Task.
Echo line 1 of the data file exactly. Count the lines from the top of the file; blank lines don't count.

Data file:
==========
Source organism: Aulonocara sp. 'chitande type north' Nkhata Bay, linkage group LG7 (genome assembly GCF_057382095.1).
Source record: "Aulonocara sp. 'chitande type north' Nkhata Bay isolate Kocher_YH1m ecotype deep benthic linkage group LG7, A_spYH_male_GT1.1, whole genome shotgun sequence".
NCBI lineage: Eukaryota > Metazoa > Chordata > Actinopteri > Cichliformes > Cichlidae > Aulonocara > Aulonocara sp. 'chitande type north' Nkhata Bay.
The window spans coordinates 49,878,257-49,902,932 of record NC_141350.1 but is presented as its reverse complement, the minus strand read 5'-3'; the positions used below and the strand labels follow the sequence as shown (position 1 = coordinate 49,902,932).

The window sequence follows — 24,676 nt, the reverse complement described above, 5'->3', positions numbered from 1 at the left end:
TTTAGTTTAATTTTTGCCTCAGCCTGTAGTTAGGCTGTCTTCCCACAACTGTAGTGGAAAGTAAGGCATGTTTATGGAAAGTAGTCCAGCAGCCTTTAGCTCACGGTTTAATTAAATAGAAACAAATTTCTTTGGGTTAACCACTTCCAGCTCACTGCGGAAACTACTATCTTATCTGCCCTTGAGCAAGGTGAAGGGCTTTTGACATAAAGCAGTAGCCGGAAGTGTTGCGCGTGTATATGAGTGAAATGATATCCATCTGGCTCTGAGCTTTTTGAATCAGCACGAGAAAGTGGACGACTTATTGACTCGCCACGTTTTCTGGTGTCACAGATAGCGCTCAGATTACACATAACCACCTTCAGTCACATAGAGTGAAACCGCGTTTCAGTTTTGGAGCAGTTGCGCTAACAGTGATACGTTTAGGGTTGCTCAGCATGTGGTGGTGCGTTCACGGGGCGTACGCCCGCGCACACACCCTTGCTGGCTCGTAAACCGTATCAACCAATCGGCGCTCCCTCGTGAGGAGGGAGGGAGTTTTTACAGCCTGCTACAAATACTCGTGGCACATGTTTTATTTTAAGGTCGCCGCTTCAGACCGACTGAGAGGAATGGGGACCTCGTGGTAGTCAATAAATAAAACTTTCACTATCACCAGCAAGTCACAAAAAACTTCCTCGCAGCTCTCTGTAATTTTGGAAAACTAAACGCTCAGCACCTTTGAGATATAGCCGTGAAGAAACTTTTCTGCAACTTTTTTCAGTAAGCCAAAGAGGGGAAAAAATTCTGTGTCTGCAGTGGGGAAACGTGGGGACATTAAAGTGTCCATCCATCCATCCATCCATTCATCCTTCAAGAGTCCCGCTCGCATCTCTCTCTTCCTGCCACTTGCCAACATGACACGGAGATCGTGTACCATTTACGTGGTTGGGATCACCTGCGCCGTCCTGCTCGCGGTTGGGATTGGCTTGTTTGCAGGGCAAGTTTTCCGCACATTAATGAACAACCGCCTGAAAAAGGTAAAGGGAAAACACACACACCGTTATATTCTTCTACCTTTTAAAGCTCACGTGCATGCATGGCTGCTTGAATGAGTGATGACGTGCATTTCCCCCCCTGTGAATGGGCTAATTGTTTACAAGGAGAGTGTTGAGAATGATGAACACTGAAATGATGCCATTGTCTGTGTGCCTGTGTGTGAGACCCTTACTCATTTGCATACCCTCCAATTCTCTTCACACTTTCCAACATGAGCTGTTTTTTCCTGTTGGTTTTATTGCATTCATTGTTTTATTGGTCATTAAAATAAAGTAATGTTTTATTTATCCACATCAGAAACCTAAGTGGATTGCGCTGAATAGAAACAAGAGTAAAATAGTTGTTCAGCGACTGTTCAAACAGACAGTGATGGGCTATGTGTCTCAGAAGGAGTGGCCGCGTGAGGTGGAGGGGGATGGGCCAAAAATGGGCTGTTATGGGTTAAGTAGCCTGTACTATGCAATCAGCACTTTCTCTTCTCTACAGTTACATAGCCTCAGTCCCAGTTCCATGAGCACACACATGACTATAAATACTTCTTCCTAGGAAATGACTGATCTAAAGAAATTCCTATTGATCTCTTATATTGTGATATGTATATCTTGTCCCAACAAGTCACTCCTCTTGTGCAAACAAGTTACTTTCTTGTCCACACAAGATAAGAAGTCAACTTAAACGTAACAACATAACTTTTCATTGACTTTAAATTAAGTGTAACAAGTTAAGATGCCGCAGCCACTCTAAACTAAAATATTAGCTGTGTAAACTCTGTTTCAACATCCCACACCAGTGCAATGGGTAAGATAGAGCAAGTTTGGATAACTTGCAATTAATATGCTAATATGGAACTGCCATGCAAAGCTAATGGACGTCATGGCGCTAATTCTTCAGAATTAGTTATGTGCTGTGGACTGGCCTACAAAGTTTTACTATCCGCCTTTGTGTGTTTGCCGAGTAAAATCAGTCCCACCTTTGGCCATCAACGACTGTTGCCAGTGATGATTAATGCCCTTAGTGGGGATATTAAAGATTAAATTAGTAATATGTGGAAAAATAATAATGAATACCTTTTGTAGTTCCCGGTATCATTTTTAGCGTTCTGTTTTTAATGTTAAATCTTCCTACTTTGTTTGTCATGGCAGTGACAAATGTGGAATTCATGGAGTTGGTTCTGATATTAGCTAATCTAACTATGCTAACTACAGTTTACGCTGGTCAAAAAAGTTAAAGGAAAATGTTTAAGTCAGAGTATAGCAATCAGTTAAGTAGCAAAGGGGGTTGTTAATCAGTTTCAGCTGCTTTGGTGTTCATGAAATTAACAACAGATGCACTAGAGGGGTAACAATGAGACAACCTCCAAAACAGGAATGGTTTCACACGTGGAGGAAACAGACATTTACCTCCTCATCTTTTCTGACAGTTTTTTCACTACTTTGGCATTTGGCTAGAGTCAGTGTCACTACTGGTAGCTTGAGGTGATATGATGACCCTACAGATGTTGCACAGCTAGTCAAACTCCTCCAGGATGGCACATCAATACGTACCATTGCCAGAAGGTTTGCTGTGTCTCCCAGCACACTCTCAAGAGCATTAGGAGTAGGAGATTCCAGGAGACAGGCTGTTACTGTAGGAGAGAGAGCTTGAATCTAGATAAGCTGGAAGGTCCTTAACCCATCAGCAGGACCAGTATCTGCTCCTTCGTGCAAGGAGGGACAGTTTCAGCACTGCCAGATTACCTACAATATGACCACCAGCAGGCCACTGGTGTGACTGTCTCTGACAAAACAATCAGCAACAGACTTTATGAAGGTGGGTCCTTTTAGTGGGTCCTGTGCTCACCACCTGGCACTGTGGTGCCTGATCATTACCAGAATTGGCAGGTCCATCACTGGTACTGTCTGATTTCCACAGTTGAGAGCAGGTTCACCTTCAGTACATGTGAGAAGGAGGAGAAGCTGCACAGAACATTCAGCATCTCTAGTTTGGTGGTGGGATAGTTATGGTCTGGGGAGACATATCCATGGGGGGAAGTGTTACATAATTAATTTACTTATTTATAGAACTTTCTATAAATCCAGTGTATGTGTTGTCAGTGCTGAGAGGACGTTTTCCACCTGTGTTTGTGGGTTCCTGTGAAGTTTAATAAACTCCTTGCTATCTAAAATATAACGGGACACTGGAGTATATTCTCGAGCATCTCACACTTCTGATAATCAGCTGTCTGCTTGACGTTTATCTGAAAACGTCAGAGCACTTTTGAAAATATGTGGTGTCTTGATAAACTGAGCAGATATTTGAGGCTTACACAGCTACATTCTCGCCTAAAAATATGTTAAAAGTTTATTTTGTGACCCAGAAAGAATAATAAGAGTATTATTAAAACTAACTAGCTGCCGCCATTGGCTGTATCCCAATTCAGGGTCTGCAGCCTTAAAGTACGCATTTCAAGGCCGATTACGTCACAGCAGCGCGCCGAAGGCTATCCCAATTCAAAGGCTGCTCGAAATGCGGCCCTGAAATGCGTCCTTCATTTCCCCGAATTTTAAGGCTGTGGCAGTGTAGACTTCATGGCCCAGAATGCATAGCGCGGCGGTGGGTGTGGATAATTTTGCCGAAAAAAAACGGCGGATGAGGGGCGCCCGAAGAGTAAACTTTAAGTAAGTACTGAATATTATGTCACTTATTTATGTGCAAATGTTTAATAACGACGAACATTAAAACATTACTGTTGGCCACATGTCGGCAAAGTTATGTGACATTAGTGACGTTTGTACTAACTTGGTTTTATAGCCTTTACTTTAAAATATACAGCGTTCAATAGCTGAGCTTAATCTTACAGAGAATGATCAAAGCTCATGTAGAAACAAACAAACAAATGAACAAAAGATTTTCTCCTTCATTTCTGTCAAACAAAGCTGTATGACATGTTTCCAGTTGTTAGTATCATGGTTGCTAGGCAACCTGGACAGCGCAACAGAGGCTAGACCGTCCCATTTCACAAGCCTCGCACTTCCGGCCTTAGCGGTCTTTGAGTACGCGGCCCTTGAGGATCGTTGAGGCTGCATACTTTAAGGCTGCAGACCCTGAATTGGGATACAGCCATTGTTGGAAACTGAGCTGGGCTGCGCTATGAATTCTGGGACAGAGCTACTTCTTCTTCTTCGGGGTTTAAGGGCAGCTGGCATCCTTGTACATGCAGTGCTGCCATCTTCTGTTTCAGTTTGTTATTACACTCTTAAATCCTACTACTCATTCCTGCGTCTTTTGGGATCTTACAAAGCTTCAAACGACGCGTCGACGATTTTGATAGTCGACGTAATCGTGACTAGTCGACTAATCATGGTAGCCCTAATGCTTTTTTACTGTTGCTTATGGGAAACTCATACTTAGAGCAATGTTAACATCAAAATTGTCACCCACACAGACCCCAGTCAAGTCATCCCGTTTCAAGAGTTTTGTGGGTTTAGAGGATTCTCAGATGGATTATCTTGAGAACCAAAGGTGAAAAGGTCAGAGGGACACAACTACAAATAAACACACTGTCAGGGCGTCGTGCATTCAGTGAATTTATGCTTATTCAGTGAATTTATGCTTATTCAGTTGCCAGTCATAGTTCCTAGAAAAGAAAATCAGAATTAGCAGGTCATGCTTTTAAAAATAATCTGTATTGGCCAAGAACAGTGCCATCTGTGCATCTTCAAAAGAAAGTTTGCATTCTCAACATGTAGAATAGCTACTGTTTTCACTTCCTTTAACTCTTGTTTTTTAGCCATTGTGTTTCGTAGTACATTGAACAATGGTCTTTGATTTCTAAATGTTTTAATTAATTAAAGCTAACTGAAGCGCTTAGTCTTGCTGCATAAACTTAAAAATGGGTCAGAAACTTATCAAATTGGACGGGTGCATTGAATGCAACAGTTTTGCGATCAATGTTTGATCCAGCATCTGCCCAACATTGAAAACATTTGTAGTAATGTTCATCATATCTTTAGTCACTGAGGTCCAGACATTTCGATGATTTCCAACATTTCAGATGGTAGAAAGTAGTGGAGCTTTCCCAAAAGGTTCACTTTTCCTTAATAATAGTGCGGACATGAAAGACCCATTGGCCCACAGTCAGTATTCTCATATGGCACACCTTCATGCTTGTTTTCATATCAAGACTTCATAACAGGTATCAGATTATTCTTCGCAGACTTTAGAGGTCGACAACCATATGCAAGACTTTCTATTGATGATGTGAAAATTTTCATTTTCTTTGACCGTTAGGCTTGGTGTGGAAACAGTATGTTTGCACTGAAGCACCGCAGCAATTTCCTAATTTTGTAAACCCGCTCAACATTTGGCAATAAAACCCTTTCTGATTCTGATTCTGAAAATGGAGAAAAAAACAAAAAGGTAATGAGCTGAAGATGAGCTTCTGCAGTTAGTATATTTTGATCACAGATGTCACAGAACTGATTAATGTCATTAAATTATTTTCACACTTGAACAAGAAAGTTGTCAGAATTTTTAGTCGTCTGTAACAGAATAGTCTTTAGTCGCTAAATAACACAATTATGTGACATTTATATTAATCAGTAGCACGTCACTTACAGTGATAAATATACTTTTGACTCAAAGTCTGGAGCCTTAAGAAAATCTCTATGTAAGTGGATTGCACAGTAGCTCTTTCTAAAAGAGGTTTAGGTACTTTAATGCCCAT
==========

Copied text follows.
Source organism: Aulonocara sp. 'chitande type north' Nkhata Bay, linkage group LG7 (genome assembly GCF_057382095.1).